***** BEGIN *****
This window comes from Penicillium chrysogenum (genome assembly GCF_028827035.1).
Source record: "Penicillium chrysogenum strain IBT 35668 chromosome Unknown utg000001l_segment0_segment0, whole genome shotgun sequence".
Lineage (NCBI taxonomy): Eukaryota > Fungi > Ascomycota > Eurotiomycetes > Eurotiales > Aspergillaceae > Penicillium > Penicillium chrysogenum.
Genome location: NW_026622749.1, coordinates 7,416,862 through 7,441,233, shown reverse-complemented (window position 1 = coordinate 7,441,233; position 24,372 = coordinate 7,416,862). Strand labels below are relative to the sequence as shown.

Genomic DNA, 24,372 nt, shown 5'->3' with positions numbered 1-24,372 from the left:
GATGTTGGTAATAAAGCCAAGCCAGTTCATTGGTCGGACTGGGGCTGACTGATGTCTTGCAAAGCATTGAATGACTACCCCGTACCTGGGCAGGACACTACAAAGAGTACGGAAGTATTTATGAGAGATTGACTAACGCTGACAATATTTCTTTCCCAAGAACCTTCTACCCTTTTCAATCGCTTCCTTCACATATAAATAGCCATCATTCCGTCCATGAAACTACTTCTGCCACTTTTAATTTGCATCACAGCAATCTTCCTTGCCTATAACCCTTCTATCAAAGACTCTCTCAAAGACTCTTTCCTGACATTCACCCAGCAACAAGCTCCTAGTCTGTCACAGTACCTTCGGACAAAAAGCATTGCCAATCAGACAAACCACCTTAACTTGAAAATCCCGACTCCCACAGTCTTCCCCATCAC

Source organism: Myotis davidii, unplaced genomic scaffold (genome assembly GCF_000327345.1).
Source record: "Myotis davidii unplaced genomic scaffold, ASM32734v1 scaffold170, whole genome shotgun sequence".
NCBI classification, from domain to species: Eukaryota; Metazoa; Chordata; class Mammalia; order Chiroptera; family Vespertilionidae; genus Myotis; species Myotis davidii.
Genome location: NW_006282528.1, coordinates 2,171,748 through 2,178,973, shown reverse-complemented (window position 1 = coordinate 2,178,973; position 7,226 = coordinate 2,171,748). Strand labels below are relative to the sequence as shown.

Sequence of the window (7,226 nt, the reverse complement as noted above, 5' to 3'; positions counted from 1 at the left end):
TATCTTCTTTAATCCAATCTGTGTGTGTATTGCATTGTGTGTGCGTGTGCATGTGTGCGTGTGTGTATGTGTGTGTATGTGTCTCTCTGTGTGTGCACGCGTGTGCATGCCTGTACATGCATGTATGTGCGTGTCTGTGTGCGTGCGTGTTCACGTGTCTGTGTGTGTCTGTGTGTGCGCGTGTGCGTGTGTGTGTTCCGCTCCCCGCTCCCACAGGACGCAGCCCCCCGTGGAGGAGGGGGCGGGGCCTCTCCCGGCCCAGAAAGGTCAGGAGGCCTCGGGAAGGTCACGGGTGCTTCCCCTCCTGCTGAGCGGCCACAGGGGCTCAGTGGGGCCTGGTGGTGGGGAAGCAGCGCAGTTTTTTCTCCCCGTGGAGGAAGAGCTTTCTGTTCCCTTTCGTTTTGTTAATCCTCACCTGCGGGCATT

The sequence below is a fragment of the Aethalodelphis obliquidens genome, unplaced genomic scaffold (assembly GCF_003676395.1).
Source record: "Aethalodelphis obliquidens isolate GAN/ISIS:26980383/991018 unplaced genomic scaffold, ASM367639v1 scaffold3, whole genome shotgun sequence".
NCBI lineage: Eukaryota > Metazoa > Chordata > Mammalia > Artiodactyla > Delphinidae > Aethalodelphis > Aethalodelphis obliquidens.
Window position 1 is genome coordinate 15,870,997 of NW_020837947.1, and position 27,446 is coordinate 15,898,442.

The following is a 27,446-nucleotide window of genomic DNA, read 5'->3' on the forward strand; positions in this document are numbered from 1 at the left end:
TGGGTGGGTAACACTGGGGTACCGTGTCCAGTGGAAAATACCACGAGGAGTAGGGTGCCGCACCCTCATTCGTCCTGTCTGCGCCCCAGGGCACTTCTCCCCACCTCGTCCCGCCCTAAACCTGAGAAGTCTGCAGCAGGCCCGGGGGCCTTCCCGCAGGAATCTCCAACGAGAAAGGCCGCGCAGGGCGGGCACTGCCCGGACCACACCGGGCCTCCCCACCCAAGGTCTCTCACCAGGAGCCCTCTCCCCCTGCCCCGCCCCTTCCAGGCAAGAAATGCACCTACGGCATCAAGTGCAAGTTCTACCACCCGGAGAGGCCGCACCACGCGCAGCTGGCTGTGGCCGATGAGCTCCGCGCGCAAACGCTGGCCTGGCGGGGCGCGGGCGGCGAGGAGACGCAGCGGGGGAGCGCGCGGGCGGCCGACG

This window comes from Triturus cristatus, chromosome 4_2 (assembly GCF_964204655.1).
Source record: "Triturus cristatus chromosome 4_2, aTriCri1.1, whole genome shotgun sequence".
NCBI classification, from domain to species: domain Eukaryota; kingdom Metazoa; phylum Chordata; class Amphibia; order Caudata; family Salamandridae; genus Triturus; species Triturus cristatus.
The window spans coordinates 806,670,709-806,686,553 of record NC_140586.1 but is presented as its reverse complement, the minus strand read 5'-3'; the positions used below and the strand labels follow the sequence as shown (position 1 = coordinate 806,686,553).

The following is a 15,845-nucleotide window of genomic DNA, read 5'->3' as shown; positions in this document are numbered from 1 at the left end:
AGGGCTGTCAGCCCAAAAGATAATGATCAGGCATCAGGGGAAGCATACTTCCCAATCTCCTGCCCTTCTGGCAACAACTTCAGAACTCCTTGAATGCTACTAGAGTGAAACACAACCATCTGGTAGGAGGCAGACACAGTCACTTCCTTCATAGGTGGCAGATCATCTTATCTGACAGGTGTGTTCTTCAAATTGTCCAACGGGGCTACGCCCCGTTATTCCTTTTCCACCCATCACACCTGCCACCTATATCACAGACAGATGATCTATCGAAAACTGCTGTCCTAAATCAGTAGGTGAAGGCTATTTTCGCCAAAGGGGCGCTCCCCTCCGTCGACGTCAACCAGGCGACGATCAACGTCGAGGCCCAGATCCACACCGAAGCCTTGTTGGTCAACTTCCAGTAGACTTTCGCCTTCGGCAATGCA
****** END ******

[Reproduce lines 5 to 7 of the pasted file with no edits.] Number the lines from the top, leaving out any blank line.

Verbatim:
Genomic DNA, 24,372 nt, shown 5'->3' with positions numbered 1-24,372 from the left:
GATGTTGGTAATAAAGCCAAGCCAGTTCATTGGTCGGACTGGGGCTGACTGATGTCTTGCAAAGCATTGAATGACTACCCCGTACCTGGGCAGGACACTACAAAGAGTACGGAAGTATTTATGAGAGATTGACTAACGCTGACAATATTTCTTTCCCAAGAACCTTCTACCCTTTTCAATCGCTTCCTTCACATATAAATAGCCATCATTCCGTCCATGAAACTACTTCTGCCACTTTTAATTTGCATCACAGCAATCTTCCTTGCCTATAACCCTTCTATCAAAGACTCTCTCAAAGACTCTTTCCTGACATTCACCCAGCAACAAGCTCCTAGTCTGTCACAGTACCTTCGGACAAAAAGCATTGCCAATCAGACAAACCACCTTAACTTGAAAATCCCGACTCCCACAGTCTTCCCCATCAC

Source organism: Myotis davidii, unplaced genomic scaffold (genome assembly GCF_000327345.1).